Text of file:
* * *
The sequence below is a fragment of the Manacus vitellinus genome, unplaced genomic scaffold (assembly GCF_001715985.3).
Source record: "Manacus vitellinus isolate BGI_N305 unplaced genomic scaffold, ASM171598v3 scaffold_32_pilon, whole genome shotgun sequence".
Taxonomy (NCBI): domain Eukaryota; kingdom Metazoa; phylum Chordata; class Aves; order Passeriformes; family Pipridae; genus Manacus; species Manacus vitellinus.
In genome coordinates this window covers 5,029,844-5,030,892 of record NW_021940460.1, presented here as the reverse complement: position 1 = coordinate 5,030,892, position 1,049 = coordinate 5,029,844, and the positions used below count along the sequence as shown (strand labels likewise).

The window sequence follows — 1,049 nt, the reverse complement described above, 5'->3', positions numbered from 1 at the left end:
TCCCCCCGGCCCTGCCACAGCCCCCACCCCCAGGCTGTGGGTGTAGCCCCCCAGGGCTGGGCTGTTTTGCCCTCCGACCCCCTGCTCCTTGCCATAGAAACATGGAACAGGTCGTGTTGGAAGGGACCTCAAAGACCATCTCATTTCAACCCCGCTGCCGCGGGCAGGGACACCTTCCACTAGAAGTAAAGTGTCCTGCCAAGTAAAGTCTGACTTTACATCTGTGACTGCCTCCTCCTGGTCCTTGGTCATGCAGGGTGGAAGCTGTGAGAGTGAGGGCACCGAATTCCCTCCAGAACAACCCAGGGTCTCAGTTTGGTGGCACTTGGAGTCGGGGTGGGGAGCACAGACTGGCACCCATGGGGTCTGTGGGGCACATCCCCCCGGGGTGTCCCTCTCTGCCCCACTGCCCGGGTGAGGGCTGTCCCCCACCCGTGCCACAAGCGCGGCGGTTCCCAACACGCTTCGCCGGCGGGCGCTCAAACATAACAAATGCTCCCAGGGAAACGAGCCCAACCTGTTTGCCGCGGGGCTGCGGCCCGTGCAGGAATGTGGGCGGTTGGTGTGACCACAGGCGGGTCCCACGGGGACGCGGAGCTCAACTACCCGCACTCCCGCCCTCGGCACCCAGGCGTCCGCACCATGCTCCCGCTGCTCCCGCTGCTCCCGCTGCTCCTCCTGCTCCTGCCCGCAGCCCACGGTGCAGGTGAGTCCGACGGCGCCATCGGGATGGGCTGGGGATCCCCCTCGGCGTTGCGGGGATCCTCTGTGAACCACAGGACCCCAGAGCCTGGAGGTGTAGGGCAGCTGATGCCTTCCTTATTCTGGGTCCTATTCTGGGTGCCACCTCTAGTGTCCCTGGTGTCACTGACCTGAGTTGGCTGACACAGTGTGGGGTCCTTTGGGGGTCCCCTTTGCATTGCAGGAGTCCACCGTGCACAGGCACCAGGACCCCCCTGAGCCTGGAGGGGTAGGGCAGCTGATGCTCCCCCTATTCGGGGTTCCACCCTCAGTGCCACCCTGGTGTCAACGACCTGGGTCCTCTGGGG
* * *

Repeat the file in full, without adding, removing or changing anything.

The sequence below is a fragment of the Manacus vitellinus genome, unplaced genomic scaffold (assembly GCF_001715985.3).
Source record: "Manacus vitellinus isolate BGI_N305 unplaced genomic scaffold, ASM171598v3 scaffold_32_pilon, whole genome shotgun sequence".
Taxonomy (NCBI): domain Eukaryota; kingdom Metazoa; phylum Chordata; class Aves; order Passeriformes; family Pipridae; genus Manacus; species Manacus vitellinus.
In genome coordinates this window covers 5,029,844-5,030,892 of record NW_021940460.1, presented here as the reverse complement: position 1 = coordinate 5,030,892, position 1,049 = coordinate 5,029,844, and the positions used below count along the sequence as shown (strand labels likewise).

The window sequence follows — 1,049 nt, the reverse complement described above, 5'->3', positions numbered from 1 at the left end:
TCCCCCCGGCCCTGCCACAGCCCCCACCCCCAGGCTGTGGGTGTAGCCCCCCAGGGCTGGGCTGTTTTGCCCTCCGACCCCCTGCTCCTTGCCATAGAAACATGGAACAGGTCGTGTTGGAAGGGACCTCAAAGACCATCTCATTTCAACCCCGCTGCCGCGGGCAGGGACACCTTCCACTAGAAGTAAAGTGTCCTGCCAAGTAAAGTCTGACTTTACATCTGTGACTGCCTCCTCCTGGTCCTTGGTCATGCAGGGTGGAAGCTGTGAGAGTGAGGGCACCGAATTCCCTCCAGAACAACCCAGGGTCTCAGTTTGGTGGCACTTGGAGTCGGGGTGGGGAGCACAGACTGGCACCCATGGGGTCTGTGGGGCACATCCCCCCGGGGTGTCCCTCTCTGCCCCACTGCCCGGGTGAGGGCTGTCCCCCACCCGTGCCACAAGCGCGGCGGTTCCCAACACGCTTCGCCGGCGGGCGCTCAAACATAACAAATGCTCCCAGGGAAACGAGCCCAACCTGTTTGCCGCGGGGCTGCGGCCCGTGCAGGAATGTGGGCGGTTGGTGTGACCACAGGCGGGTCCCACGGGGACGCGGAGCTCAACTACCCGCACTCCCGCCCTCGGCACCCAGGCGTCCGCACCATGCTCCCGCTGCTCCCGCTGCTCCCGCTGCTCCTCCTGCTCCTGCCCGCAGCCCACGGTGCAGGTGAGTCCGACGGCGCCATCGGGATGGGCTGGGGATCCCCCTCGGCGTTGCGGGGATCCTCTGTGAACCACAGGACCCCAGAGCCTGGAGGTGTAGGGCAGCTGATGCCTTCCTTATTCTGGGTCCTATTCTGGGTGCCACCTCTAGTGTCCCTGGTGTCACTGACCTGAGTTGGCTGACACAGTGTGGGGTCCTTTGGGGGTCCCCTTTGCATTGCAGGAGTCCACCGTGCACAGGCACCAGGACCCCCCTGAGCCTGGAGGGGTAGGGCAGCTGATGCTCCCCCTATTCGGGGTTCCACCCTCAGTGCCACCCTGGTGTCAACGACCTGGGTCCTCTGGGG